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January 29, 2013

Alberto Cairo: Three steps to become a visualization/infographics designer (a Tableau version)


Two weeks ago, we had the huge honor of hosting Alberto Cairo at Facebook for our monthly Data Visualization Meet-up.  And wow was his presentation incredible!  People are still buzzing about it. 

Alberto did a wonderful job of taking us through the decision making processes he’s gone through during his years of creating visualizations and infographics for many media organizations.  One in particular that caught my attention was how he came about creating the cover for his book “the functional art”. 

Alberto walked us through the iterative approach he took to end up with the slope graph on the cover.  He sent me the data (which you can download here) so that I could emulate the design process in Tableau.  Using the “Next” buttons, you can navigate through his approach to see the story unfold.

January 19, 2013

Developing a visualization concept solution – The Andy Kirk way


Last Friday I had the pleasure of attending Andy Kirk’s full-day ‘Introduction to Data Visualisation’ training course with four of my colleagues from Facebook.  If you don’t know Andy, he’s the person behind the excellent data viz website Visualising Data and author of the new book ‘Data Visualization: a successful design process’ (I get my hands on a copy sometime next week).  If Andy’s ever in your area (or your company is ok with a bit of travel expense), I highly recommend his course.

In the course, Andy outlines an five-step design methodology:

  1. Establishing purpose and identifying parameters
  2. Acquire, prepare and explore your data to begin familiarisation
  3. Establish editorial focus about your subject matter
  4. Conceive your visualisation design
  5. Construct, launch and evaluate your visualisation solution

After each of these steps there’s a hands-on group exercise to put each methodology into practice.  The final exercise, “Develop a visualisation concept solution”, required us to take a set of data that was a bit messy (I think Andy did this intentionally but he wouldn’t admit to it), and apply all of the lessons we learned to improve this viz (click on it to make it larger).


The idea was to start with a blank slate, intentionally walk through each step of the design methodology and see what you can build in 45 minutes.  Each team then presented back to the class.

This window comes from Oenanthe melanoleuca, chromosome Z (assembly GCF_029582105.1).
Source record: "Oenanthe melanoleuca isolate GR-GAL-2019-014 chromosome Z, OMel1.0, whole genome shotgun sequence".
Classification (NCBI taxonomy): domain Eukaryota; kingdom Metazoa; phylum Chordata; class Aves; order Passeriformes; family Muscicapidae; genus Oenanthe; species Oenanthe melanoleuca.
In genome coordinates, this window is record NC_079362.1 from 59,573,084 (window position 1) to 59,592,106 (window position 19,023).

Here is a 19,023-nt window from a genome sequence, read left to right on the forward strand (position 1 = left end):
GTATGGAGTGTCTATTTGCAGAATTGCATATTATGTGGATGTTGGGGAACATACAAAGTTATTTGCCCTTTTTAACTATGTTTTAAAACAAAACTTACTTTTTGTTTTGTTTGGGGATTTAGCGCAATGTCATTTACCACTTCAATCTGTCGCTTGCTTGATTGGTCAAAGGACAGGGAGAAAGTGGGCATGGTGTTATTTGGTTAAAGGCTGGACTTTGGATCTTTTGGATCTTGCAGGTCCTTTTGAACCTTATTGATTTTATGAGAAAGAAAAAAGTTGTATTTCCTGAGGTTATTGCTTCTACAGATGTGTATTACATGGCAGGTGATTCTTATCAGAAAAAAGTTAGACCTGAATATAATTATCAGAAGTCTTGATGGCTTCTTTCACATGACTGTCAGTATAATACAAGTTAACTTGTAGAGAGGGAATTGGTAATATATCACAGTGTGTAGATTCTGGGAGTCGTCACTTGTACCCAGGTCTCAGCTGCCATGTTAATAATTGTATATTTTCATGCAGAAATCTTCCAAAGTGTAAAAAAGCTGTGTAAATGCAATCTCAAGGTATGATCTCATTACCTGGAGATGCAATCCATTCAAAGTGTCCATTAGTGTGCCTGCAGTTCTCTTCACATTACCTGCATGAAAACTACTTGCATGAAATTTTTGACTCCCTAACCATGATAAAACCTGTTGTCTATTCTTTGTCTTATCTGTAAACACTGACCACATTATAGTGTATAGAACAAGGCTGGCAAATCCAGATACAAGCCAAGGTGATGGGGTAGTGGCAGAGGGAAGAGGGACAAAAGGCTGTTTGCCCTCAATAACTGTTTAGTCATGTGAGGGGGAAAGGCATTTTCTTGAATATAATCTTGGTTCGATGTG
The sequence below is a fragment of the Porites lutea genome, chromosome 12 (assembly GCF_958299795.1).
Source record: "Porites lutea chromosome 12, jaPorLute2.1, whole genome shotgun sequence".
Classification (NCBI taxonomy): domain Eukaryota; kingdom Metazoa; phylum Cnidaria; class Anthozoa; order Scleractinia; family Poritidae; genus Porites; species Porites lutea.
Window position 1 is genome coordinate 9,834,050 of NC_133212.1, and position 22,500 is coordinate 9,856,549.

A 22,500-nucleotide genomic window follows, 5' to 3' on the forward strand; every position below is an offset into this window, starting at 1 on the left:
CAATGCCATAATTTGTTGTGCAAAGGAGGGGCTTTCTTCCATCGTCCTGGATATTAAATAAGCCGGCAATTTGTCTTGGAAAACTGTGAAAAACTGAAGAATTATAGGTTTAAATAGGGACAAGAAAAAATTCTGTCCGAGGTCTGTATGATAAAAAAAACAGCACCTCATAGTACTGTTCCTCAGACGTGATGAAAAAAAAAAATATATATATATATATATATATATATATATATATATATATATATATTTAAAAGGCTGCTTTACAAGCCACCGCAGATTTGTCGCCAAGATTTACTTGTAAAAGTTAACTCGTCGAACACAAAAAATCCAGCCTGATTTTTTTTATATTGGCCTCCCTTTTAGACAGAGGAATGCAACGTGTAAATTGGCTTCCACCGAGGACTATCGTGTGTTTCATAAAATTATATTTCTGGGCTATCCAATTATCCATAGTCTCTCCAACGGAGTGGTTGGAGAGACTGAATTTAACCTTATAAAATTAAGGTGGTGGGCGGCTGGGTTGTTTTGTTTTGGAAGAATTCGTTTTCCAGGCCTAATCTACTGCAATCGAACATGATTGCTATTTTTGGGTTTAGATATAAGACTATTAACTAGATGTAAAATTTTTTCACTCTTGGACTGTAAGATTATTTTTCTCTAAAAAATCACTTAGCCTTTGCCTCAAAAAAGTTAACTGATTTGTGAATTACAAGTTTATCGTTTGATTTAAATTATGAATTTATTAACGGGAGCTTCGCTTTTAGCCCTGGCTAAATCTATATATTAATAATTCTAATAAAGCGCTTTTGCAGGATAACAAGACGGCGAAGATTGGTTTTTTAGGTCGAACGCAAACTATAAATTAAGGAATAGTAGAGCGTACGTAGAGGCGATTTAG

Our team consisted of a MicroStrategy trainer, a data engineer, a BI engineer and myself.  It was such a great experience to build something together and talk through our design…BEFORE we built anything.  Here’s what we came up with:

Andy’s design methodology worked perfectly!  I was amazed at how simple it was to create a usable design, in a short period of time, by slowing down and asking questions that help organize your thoughts.  When I teach, I recommend asking questions as well, but the way Andy recommended asking questions was a bit different than I had done it before.  I can’t wait to use it on a real project.

Thanks Andy, not only for this fabulous course, but for coming to speak to us at Facebook as well.

January 16, 2013

The one chart that shows how the sale of Robin van Persie impacted the fortunes two clubs

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Super Sunday has come and passed along with yet another abject Arsenal performance.  I attended the game with about 100 of my fellow Bay Area Gooners at Maggie McGarry’s in San Francisco. This is THE place to watch Arsenal. 

We were pumped for the game, only to be let down nine minutes into a game by a stupid foul and the subsequent sending off of Laurent Koscielny.  Why wasn’t the BFG Per Mertsacker playing in the first place?  That’s another rant for another time.

Several Gooners at Maggie’s were talking about Arsenal’s lack of ability to dominate the final third of the pitch, which got me daydreaming back to the days of Robin van PersieArsene Wenger sold RVP to Manchester United over the summer, literally telling Sir Alex Ferguson that he was handing him the title.  Of course, RVP has continued scoring like the 3rd best striker in the World.  I think our manager has lost the plot. 

I pulled some data down from the Barclay’s Premier League website to see how teams were performing through 21 fixtures this year compared to last.  I created this: